However, the biggest thing that impressed me was Taylor Swift’s stamina during the entire evening. From the synchronized dancing of the entirety of the Reputation and 1989 eras to having to repeatedly engaging with the ever-changing stage show (like the office building of “The Man” or the séance-like procession of “Willow”), Swift never let up or showed signs of fatigue in both her body and her voice. Of course there were less bombastic moments of the show: singing “the 1” while lying on top of a cottage during the beginning of the folklore era, or singing an emotional performance of “champagne problems” while playing the piano during the evermore era, the latter of which resulted in a nearly three-minute long standing ovation from the crowd.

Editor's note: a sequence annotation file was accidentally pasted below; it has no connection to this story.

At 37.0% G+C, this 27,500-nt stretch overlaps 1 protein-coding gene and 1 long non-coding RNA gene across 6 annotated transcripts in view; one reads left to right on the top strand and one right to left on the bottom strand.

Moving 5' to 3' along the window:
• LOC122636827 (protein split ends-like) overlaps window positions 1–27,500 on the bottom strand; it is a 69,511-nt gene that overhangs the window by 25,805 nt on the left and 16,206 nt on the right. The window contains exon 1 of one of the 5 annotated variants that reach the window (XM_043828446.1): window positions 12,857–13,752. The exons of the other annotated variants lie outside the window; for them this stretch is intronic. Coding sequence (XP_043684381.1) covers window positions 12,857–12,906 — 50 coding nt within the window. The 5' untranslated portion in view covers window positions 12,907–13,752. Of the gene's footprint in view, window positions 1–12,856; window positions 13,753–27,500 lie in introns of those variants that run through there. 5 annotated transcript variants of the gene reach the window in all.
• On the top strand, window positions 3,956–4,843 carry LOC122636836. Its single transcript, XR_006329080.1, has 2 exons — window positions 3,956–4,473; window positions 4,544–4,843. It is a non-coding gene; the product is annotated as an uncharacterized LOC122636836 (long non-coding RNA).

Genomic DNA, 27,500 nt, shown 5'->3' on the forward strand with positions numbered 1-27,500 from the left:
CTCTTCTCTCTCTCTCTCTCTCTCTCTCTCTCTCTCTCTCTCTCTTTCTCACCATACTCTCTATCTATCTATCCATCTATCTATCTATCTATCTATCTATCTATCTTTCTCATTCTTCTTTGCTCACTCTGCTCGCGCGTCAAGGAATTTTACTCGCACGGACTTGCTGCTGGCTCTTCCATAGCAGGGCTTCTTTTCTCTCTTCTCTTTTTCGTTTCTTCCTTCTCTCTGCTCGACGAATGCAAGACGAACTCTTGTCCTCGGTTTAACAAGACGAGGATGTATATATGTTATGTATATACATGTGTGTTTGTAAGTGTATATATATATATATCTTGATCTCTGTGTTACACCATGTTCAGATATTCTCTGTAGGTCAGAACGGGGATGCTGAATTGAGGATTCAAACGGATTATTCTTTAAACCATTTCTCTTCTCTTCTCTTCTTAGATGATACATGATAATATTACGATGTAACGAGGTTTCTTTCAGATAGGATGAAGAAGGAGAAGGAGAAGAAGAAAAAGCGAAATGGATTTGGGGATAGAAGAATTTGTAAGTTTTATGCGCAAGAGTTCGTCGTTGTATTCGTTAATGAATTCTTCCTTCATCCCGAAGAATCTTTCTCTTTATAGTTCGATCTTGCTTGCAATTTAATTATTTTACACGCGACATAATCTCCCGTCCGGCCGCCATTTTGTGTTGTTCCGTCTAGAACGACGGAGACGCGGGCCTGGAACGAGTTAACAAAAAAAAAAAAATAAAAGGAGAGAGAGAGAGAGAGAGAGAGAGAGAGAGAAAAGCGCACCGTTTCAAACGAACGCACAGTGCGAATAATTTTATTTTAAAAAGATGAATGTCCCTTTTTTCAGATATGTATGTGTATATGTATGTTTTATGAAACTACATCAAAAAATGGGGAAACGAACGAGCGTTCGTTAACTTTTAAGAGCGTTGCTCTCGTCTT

Something that always interests me is how an artist or band is going to incorporate their most recent material in a new tour or setlist. The way that Taylor Swift has decided to present this tour, with each album/era getting its own dedicated section, allows for her to not have to worry about how material from her three most recent albums, all generally more somber and introspective works, could potentially clash with songs like “Shake It Off” and “…Ready For It?” It also allows the fans to know that, regardless of which album/era they might like the most, Taylor is guaranteed to play some songs from it. And believe me, given how the audience reacted, you would think that every song was their favorite.